Matera Travel Guide

Why Visit Matera and the Sassi?

View of Matera Sassi
••• View of Matera Sassi. by Martha Bakerjian

Matera is an interesting city in the Basilicata region of southern Italy known for its picturesque sassi districts, a large ravine divided into two parts with cave dwellings and rupestrian churches dug into the soft limestone. The sassi date from prehistoric times and were used as housing until the 1950's when residents, primarily living in poverty stricken conditions, were relocated.

Today the sassi districts are a fascinating sight that can be viewed from above and explored on foot.

There are several rupestrian churches open to the public, a reproduction of a typical cave house that you can visit, and refurbished caves made into hotels and restaurants. The sassi districts are a UNESCO World Heritage Site.

Because of its similarity to Jerusalem, several movies have been filmed in the sassi including Mel Gibson's, The Passion of the Christ. The city of Matera has been chosen to be the European Capital of  Culture in 2019 and is one of my recommended places to go in Italy in 2016.

The more "modern" city, dating from around the 13th century, is also nice and has several interesting churches, museums, big public squares, and a walking area with cafes and restaurants.

Where to Stay in Matera

Staying in one of the cave hotels in the sassi is a unique experience. I stayed at Locanda di San Martino Hotel and Thermae, a former church and cave dwellings made into a nice hotel with an unusual thermal pool.

If you want to stay above the sassi, I recommend Albergo Italia (check ratings and prices on Hipmunk). When I stayed there many years ago, my room had a fantastic view over the sassi.

Matera Highlights - What to See and Do

  • Sassi: The sassi district is Matera's top attraction. You'll find view points to look out over the sassi in the upper town near Piazza Vittorio Veneto and Piazza Sedile and stairways near them leading into the sassi. Walk down through the cave houses to the church of San Pietro Caveoso at the bottom of the sassi district. It's also possible to drive to San Pietro. From the church there are good views of the sassi above, the canyon and stream below, and caves across the ravine.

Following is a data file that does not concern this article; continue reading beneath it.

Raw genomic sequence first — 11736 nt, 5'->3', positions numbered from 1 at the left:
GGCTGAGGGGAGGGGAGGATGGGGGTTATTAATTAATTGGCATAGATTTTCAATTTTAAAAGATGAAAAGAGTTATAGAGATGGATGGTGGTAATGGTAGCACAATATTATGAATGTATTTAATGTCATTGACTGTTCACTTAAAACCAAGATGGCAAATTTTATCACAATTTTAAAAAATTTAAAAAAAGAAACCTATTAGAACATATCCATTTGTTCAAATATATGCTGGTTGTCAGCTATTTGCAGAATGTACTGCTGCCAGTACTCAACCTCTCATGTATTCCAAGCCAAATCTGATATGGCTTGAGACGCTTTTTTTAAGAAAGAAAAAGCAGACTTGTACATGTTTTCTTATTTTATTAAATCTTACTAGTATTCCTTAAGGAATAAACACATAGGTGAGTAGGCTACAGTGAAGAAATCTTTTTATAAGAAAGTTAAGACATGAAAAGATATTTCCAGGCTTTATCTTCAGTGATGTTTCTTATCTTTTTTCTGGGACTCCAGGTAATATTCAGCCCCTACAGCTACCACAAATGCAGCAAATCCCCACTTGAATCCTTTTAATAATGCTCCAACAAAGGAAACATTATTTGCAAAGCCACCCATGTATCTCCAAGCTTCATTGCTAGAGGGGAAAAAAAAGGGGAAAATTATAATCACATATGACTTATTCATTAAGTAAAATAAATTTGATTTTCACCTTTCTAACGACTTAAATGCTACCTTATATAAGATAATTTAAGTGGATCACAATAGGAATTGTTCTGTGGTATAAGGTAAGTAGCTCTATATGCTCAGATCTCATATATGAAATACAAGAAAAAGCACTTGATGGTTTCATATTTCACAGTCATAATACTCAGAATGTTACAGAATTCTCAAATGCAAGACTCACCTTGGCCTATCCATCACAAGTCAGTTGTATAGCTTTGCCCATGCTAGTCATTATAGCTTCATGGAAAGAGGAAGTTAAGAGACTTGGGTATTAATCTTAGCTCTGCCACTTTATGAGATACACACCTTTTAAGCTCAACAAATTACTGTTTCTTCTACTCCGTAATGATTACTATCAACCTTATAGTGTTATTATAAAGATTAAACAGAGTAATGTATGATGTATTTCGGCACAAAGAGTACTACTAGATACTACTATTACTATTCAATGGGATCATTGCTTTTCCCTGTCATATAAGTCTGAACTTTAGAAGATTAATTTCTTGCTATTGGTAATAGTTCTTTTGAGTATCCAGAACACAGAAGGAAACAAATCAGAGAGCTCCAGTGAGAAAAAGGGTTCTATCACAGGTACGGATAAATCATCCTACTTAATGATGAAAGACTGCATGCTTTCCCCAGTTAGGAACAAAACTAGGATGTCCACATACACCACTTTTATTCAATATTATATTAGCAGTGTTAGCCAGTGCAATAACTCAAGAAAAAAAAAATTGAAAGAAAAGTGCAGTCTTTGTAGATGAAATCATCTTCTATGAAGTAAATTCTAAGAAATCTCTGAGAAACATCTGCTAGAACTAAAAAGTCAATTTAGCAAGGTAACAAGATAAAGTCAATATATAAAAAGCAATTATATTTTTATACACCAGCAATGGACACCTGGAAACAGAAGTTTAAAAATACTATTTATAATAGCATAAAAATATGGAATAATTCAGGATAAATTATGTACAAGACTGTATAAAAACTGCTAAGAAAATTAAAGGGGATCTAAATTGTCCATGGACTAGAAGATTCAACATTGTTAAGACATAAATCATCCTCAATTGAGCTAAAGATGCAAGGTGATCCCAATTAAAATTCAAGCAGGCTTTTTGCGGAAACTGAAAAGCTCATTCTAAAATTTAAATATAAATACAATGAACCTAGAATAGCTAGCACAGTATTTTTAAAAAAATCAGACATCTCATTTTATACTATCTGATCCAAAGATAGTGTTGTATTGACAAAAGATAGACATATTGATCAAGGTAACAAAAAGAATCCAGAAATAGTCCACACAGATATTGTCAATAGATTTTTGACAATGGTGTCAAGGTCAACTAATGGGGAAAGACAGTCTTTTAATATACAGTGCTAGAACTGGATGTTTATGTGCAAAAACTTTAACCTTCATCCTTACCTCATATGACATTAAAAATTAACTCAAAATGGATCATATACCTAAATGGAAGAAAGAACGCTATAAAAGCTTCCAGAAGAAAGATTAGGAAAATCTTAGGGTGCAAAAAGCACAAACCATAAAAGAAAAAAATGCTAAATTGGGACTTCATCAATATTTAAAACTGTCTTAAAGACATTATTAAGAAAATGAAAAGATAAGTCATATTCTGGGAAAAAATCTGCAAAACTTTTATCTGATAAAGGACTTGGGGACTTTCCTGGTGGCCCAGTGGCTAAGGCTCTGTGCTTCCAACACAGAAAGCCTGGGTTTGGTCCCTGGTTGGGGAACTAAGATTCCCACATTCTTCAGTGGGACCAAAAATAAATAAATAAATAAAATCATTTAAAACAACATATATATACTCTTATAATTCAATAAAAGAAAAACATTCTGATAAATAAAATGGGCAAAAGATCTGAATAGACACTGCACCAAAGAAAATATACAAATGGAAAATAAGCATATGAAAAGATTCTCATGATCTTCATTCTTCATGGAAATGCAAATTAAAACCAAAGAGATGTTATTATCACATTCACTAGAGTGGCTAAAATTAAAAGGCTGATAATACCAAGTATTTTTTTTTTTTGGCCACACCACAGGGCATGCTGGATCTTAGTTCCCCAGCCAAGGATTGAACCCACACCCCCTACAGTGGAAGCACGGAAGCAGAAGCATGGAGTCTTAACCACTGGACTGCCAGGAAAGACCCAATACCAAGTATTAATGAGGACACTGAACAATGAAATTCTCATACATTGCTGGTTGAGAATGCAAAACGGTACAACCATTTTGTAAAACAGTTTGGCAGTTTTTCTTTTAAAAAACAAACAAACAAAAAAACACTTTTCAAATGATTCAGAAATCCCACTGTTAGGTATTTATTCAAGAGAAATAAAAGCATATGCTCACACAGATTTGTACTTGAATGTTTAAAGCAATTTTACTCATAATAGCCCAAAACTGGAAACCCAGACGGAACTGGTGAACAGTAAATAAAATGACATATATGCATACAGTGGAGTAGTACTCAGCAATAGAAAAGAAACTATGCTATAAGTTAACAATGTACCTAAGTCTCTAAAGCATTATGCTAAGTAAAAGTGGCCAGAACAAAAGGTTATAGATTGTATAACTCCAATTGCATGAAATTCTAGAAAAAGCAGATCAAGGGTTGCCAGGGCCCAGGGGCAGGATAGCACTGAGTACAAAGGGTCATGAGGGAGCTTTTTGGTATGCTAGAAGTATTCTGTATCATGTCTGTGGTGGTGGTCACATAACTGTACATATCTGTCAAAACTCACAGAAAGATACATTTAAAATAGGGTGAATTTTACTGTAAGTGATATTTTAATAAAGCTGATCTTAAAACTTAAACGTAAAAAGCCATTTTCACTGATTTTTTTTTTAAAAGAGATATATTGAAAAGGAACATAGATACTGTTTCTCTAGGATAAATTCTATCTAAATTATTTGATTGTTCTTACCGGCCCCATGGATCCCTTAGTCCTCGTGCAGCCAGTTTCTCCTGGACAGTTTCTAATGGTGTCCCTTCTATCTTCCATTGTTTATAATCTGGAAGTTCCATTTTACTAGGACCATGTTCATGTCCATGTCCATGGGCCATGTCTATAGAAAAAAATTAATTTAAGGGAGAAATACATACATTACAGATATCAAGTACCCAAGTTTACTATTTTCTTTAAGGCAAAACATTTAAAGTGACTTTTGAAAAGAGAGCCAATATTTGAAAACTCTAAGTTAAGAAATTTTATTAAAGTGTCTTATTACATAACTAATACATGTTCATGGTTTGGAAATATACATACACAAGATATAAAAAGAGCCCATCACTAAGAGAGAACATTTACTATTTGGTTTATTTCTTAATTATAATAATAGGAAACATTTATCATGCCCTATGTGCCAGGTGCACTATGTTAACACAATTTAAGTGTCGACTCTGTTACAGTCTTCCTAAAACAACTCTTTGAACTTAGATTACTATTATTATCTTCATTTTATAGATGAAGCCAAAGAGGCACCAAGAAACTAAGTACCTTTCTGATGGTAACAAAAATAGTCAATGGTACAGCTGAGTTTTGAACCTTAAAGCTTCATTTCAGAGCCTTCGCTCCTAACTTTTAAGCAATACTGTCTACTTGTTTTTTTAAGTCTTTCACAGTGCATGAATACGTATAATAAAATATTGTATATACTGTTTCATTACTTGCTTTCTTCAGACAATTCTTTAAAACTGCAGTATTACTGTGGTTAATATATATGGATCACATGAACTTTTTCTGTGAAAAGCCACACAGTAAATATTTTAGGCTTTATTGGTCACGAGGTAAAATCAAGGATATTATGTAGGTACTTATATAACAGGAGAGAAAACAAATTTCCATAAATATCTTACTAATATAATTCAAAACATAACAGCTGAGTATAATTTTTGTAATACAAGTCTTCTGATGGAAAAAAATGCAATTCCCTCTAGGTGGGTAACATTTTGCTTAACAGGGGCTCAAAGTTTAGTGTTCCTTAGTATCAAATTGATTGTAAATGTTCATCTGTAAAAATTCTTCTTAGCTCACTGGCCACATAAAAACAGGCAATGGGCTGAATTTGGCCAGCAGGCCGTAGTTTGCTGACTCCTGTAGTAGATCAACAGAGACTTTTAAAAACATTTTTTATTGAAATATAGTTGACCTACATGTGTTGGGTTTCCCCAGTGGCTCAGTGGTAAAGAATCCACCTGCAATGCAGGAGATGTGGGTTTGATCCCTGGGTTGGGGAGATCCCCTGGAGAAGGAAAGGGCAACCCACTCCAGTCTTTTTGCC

• Rupestrian Churches: Monks settled in these caves as early as the 7th century. You can visit several of the old cave churches (admission charges apply) but they have fairly limited visiting hours. In some of them you can see interesting frescoes that are centuries old.
  • Guided Tours: For those who would like a guided tour of the Sassi, the Cave World of Matera half-day or full-day tour can be booked through Select Italy. Or take a guided full-day Basilicata wine tour that includes 2 wineries, a visit to Venosa to see its castle and Jewish catacombs, lunch at a farm house, and the castle in Melfi. For a private guide, we recommend Dr. Cosimo Rondinone, a local who speaks perfect English. Contact him by telephone at +39 327 6192580.
  • Cathedral: The 13th century Romanesque cathedral is dedicated to Santa Maria della Bruna. The interior is mainly decorated in 18th century Baroque style but a Byzantine style 14th century fresco of the Last Judgement has been found. It's worth visiting in early July for the Festival of the Madonna Bruna, one of the best festivals I've been to in Italy, that culminating in a spectacular fireworks disply over the sassi.
  • Historic Center: Piazza Vittorio Veneto is a lively and lively square with several churches and cafes and Roman remains. The square's fountain has a colored light display at night. A little way from the square, the church of San Giovanni Battista is a good example of Romanesque style and its interior still retains Romanesque features. Via del Corso is a main shopping street linking the square with Piazza San Francesco and Piazza Sedile, where you can visit the Auditorium del Sedile. Several other interesting churches are scattered around the city.
  • Museums: Museums to visit include a museum of peasant culture, the Domenico Ridola National Museum of Archaeology, and Palazzo Lanfranchi modern art museum.

Matera Pictures

Take a virtual tour of the sassi with our Matera Sassi Photos and Matera; Going Under, then enjoy the city at night with these Pictures of Matera at Night.

How to Get to Matera

Matera is a little out of the way so it can be difficult to reach. The city is served by a private rail line, Ferrovie Appulo Lucane every day except Sundays and holidays. To reach Matera take a train to Bari on the national train line, go out of the station and around the corner to the smaller Ferrovie Appulo Lucane station where you can buy a ticket and take a train to Matera. The train takes about 1 1/2 hour. From the Matera station you can take a linea Sassi bus to the Sassi area or it's about a 20 minute walk.

Matera can be reached by bus from nearby towns in Basilicata and Puglia. There are a few buses from major cities in Italy including Bari, Taranto, Rome, Ancona, Florence, and even Milan.

If you're driving, the closest autostrada is the A14 between Bologna and Taranto, exit at Bari Nord. If you're coming down the west coast on the A3, follow the route to Potenza across Basilicata to Matera. There are parking garages and a few free parking lots in the modern city area.

The closest airport is Bari (search for flights to Bari on Hipmunk). Shuttle buses connect Matera with the airport.